I have a terrible secret. It's a secret I've been carrying around for some time. It's a secret so shameful I don't want to admit it even to myself.
But admit it I must. You see the awful truth is that I quite like Nick Clegg. Not a lot. I don't have a picture of him on my wall and I'll never be the president of the All County Nick Clegg Appreciation Society.
But I do quite like him. All logic dictates that I shouldn't feel this way. All conventional wisdom says that he should fill me with utter disdain. But the truth is that he doesn't. The truth is that I just don't hate Nick Clegg.
The realisation of this shameful secret came to me as I waited to ask him a question at his monthly press conference this week.
Clegg regularly holds these events for journalists. Every month he stands and takes questions from whichever hack wants to ask one, however long it takes. This may seem like a small thing, but in an era of tight media management this is increasingly rare for frontline politicians. It's certainly not a practice that either Ed Miliband or David Cameron employ.
The answers he gave were not particularly exciting. His thoughts on education funding ring-fences and the European Commission are unlikely to grace even the most comprehensive book of quotations.
But the fact was that unlike David Cameron, he was prepared to take questions from more than just a few cohsen media outlets. The fact was that unlike Ed Miliband, he was prepared to answer questions without showing obvious disdain for the people who asked them.
My respect for Clegg also comes out of the nature of his enemies. The fact that he inspires such obvious bile in men like Boris Johnson and Dominic Cummings, suggests to me that he really can't be all that bad.
Of course there's still plenty of reasons to dislike him. His broken promises on tuition fees and his abandonment of many other liberal principles, have rightly brought him ire from both left and right.
But it's hard to think how he differs in this from many other promise-breaking politicians. It's also hard to see why he is so widely hated, when so many equally untrustworthy politicians are not.
So as I sat there waiting to ask my question, I began to feel genuinely sorry for the man. Clegg, who just months ago had still seemed relatively spritely, now seemed utterly dejected and broken.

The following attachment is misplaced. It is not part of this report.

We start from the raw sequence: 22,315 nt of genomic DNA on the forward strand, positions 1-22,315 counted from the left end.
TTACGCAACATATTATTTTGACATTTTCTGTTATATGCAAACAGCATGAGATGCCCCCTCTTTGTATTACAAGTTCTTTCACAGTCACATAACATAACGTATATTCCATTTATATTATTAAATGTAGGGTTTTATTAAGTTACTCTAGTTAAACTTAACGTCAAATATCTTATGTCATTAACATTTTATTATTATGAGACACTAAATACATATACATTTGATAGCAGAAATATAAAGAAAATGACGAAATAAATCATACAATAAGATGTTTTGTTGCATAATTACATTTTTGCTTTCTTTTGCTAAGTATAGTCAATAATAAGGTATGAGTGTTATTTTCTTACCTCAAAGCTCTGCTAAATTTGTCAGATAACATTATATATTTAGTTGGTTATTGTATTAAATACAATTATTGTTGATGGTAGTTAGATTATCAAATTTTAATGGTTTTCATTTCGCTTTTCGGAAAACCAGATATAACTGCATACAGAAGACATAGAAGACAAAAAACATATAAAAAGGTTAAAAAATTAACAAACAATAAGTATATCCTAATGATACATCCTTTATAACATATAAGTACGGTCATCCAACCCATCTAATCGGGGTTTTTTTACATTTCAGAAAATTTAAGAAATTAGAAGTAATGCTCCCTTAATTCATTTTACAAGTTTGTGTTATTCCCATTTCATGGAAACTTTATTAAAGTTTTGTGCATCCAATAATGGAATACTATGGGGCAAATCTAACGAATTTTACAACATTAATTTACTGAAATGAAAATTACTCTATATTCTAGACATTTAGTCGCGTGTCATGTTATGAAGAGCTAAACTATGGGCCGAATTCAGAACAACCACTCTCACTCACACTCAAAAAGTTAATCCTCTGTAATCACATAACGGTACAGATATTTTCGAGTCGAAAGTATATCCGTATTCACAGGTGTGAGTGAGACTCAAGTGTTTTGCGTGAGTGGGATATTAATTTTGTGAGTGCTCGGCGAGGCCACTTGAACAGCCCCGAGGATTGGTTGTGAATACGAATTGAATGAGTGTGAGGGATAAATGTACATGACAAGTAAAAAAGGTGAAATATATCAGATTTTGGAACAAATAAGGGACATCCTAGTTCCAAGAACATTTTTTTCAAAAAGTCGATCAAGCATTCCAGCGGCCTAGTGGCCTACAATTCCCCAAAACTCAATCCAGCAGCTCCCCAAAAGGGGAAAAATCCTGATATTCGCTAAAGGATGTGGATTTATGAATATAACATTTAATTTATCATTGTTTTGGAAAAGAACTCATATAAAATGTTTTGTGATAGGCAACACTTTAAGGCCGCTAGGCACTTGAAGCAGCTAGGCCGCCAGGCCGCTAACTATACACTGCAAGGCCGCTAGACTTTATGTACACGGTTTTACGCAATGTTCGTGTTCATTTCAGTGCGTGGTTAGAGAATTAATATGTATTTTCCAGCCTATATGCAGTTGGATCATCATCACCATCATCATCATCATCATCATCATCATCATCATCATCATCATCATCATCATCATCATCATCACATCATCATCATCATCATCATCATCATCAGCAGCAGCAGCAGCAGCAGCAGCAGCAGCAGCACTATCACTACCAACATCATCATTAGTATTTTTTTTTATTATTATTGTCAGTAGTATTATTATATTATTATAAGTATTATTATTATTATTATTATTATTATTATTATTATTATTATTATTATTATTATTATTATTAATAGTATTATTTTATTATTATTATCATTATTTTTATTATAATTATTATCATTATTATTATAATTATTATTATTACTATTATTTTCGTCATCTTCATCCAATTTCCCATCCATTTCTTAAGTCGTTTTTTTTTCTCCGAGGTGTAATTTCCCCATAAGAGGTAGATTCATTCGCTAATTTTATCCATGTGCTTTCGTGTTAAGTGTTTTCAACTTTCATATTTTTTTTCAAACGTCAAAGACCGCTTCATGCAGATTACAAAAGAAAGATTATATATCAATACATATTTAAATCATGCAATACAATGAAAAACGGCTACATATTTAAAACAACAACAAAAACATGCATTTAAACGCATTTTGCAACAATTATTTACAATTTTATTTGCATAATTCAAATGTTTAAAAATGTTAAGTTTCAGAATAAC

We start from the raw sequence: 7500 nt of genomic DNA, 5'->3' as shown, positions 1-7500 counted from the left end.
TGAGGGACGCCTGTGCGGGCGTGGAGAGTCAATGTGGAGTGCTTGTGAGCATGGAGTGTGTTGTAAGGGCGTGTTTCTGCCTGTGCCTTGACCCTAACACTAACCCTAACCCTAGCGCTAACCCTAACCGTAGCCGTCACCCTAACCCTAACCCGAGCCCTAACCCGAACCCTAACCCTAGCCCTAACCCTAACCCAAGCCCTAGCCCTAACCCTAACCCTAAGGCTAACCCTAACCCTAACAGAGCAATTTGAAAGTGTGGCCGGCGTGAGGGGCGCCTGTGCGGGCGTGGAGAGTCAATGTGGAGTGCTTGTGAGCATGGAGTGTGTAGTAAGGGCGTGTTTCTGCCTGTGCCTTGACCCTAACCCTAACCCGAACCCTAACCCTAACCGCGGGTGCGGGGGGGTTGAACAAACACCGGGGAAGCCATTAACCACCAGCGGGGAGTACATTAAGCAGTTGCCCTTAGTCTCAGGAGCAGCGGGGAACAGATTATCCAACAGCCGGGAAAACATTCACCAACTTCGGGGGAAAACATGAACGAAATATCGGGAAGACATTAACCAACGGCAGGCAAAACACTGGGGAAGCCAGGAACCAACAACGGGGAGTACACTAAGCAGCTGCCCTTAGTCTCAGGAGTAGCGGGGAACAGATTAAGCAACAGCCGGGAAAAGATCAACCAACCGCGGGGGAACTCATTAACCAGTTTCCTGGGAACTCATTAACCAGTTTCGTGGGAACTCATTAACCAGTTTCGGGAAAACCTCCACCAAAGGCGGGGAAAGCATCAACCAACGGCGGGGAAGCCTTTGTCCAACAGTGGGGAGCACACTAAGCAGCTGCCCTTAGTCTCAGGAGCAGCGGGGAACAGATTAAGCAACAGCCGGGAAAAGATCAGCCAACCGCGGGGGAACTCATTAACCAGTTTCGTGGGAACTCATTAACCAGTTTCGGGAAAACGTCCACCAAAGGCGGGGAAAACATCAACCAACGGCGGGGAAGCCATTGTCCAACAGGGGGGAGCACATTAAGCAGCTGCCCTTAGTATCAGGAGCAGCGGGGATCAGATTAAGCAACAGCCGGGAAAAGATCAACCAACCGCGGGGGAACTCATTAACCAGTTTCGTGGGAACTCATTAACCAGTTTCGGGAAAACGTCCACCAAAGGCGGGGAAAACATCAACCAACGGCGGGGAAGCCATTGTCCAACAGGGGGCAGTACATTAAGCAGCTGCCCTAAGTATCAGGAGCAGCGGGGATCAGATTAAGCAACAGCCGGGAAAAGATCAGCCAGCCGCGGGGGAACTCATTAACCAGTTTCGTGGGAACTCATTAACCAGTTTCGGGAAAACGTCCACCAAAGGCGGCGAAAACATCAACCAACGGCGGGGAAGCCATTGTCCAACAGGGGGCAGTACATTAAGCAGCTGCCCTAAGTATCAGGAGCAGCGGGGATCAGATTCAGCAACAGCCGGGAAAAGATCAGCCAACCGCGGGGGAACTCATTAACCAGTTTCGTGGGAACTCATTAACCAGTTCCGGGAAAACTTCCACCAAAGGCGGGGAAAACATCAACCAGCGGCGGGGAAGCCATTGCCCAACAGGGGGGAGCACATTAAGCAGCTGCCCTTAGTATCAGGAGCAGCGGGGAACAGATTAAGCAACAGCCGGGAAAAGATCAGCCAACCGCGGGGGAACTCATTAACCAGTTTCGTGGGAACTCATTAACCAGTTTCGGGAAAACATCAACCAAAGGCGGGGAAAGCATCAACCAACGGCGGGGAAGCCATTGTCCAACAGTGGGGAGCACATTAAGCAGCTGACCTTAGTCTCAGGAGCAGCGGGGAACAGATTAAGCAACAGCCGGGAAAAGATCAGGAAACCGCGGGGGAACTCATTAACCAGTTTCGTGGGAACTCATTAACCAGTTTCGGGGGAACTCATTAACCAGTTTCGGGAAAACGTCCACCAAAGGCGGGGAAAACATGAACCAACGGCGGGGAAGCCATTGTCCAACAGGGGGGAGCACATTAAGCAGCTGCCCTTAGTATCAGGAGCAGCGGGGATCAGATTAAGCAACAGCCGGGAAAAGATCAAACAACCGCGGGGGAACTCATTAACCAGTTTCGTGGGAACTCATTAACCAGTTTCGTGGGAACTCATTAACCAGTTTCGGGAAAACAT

His eyes were sunken, his skin was pale and his voice was slow and mournful. He looked, as Daily Mail columnist Quentin Letts told him, like a "spat-out smartie".
In fact the whole occasion, had the feel of a funeral, with the only difference being that the corpse had opted to stand up and give his own speech.
The question I had prepared for him was unlikely to change his mood. I wanted to ask why local Liberal Democrat parties were passing votes calling on him to stand down. I wanted to ask him whether he should take this as an opportunity to jack it all in.
But when I raised my hand to ask the question, I did so more out of sorrow than anger. The truth was, that I just didn't hate Nick Clegg.
The rapid rise of the fascist group Britian First tells us a great deal about modern Britain. Their use of shareable photos of soldiers, animals and little children, has allowed them to gather a mass online following for their extreme and fundamentalist views.
It's a worrying reminder that fascism, when it comes, does not always come with truncheons and jackboots. Fascism when it comes, sometimes comes with smart phones and cat pictures.
Thankfully the group's offline disguises are far less convincing. Their military uniforms and vehicles, their mosque invasions, and their founder's call for a 'holy war' with Islam, should alert most sensible people to the kind of thugs they are.
But the fact they have been able to engage so many people in modern Britain, suggests that we're not quite the open and tolerant society we only recently believed.
There were worrying signs of this fact in the British Social Attitudes Survey released this week. According to the survey, attitudes to immigrants have significantly hardened in the past year. The vision of Britain as a cultural melting pot seems sadly to be melting away.
However, if you look closer it's not all doom and gloom. Delve into the figures and it's clear there are some much more positive long-term generational shifts.
Sadly the rise of Britain First shows that there is nothing inevitable about this progress. Making Britain a more tolerant place, is a fight that will have to be fought again every year.